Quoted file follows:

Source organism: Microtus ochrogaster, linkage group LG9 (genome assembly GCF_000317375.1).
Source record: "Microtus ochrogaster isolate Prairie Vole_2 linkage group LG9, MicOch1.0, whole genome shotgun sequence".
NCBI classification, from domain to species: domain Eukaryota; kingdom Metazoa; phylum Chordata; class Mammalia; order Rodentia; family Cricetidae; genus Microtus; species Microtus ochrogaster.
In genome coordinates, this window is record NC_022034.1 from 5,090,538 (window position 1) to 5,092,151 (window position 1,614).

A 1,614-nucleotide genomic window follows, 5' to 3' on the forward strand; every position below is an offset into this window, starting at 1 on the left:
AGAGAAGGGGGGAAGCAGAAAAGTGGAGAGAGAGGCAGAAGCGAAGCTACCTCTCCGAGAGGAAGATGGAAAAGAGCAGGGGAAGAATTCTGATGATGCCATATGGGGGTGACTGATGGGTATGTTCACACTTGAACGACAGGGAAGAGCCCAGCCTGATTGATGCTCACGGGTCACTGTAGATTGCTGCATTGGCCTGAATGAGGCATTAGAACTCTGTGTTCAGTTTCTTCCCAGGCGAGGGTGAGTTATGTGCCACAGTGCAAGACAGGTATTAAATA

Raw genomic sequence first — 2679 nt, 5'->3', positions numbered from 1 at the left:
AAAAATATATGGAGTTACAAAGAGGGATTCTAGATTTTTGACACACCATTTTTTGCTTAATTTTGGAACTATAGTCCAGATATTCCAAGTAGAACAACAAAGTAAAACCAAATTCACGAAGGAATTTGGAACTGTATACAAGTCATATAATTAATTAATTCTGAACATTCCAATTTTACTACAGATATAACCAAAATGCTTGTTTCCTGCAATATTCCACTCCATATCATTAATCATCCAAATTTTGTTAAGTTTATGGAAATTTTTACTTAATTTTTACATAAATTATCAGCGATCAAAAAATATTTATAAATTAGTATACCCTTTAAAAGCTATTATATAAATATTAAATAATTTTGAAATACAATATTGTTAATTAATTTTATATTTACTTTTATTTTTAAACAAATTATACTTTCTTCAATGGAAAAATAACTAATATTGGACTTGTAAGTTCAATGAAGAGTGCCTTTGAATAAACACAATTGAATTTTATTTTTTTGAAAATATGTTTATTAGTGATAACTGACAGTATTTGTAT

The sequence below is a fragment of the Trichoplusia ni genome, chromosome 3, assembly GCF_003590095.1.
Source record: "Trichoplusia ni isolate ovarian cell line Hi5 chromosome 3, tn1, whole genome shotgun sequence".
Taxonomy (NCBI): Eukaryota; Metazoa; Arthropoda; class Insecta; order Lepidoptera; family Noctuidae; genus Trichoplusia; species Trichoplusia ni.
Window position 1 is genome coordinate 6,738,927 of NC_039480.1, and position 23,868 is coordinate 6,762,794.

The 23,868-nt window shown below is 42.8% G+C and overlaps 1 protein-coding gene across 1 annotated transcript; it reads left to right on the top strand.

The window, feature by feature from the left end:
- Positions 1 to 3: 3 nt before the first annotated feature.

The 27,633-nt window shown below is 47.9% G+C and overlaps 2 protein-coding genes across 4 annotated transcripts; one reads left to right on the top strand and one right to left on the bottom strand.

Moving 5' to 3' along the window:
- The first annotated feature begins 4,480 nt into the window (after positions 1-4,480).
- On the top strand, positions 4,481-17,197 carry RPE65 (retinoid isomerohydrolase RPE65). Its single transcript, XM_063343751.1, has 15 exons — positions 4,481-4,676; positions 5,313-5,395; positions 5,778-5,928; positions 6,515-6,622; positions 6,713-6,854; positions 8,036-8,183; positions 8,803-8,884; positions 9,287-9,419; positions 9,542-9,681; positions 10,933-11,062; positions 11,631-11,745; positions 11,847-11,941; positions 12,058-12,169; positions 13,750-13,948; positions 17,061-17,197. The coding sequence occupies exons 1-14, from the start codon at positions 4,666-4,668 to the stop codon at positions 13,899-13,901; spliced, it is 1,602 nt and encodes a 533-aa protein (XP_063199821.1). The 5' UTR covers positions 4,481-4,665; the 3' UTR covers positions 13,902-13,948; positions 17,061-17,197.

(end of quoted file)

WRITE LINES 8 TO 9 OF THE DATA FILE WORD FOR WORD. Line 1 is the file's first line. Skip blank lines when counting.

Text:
AAAAATATATGGAGTTACAAAGAGGGATTCTAGATTTTTGACACACCATTTTTTGCTTAATTTTGGAACTATAGTCCAGATATTCCAAGTAGAACAACAAAGTAAAACCAAATTCACGAAGGAATTTGGAACTGTATACAAGTCATATAATTAATTAATTCTGAACATTCCAATTTTACTACAGATATAACCAAAATGCTTGTTTCCTGCAATATTCCACTCCATATCATTAATCATCCAAATTTTGTTAAGTTTATGGAAATTTTTACTTAATTTTTACATAAATTATCAGCGATCAAAAAATATTTATAAATTAGTATACCCTTTAAAAGCTATTATATAAATATTAAATAATTTTGAAATACAATATTGTTAATTAATTTTATATTTACTTTTATTTTTAAACAAATTATACTTTCTTCAATGGAAAAATAACTAATATTGGACTTGTAAGTTCAATGAAGAGTGCCTTTGAATAAACACAATTGAATTTTATTTTTTTGAAAATATGTTTATTAGTGATAACTGACAGTATTTGTAT

The sequence below is a fragment of the Trichoplusia ni genome, chromosome 3, assembly GCF_003590095.1.